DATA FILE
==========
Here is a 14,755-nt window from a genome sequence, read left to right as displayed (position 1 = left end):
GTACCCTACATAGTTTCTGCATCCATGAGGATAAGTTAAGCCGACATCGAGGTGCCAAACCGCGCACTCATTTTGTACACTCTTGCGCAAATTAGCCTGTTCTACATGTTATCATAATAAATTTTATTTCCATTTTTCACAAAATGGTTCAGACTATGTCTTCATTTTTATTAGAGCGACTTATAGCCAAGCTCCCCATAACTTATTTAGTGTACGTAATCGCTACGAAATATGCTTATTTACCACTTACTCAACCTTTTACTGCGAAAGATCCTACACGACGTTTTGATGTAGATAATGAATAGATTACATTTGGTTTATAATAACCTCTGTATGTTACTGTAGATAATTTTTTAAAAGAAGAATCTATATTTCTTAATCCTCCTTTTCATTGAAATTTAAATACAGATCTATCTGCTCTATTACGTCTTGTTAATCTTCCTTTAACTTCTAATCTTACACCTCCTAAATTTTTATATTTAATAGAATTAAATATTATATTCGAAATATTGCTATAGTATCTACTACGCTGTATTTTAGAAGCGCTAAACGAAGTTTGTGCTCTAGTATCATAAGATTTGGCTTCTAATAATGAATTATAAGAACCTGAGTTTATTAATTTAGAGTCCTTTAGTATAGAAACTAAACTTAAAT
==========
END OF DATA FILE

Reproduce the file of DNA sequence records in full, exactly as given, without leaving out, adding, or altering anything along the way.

Here is a 14,755-nt window from a genome sequence, read left to right as displayed (position 1 = left end):
GTACCCTACATAGTTTCTGCATCCATGAGGATAAGTTAAGCCGACATCGAGGTGCCAAACCGCGCACTCATTTTGTACACTCTTGCGCAAATTAGCCTGTTCTACATGTTATCATAATAAATTTTATTTCCATTTTTCACAAAATGGTTCAGACTATGTCTTCATTTTTATTAGAGCGACTTATAGCCAAGCTCCCCATAACTTATTTAGTGTACGTAATCGCTACGAAATATGCTTATTTACCACTTACTCAACCTTTTACTGCGAAAGATCCTACACGACGTTTTGATGTAGATAATGAATAGATTACATTTGGTTTATAATAACCTCTGTATGTTACTGTAGATAATTTTTTAAAAGAAGAATCTATATTTCTTAATCCTCCTTTTCATTGAAATTTAAATACAGATCTATCTGCTCTATTACGTCTTGTTAATCTTCCTTTAACTTCTAATCTTACACCTCCTAAATTTTTATATTTAATAGAATTAAATATTATATTCGAAATATTGCTATAGTATCTACTACGCTGTATTTTAGAAGCGCTAAACGAAGTTTGTGCTCTAGTATCATAAGATTTGGCTTCTAATAATGAATTATAAGAACCTGAGTTTATTAATTTAGAGTCCTTTAGTATAGAAACTAAACTTAAAT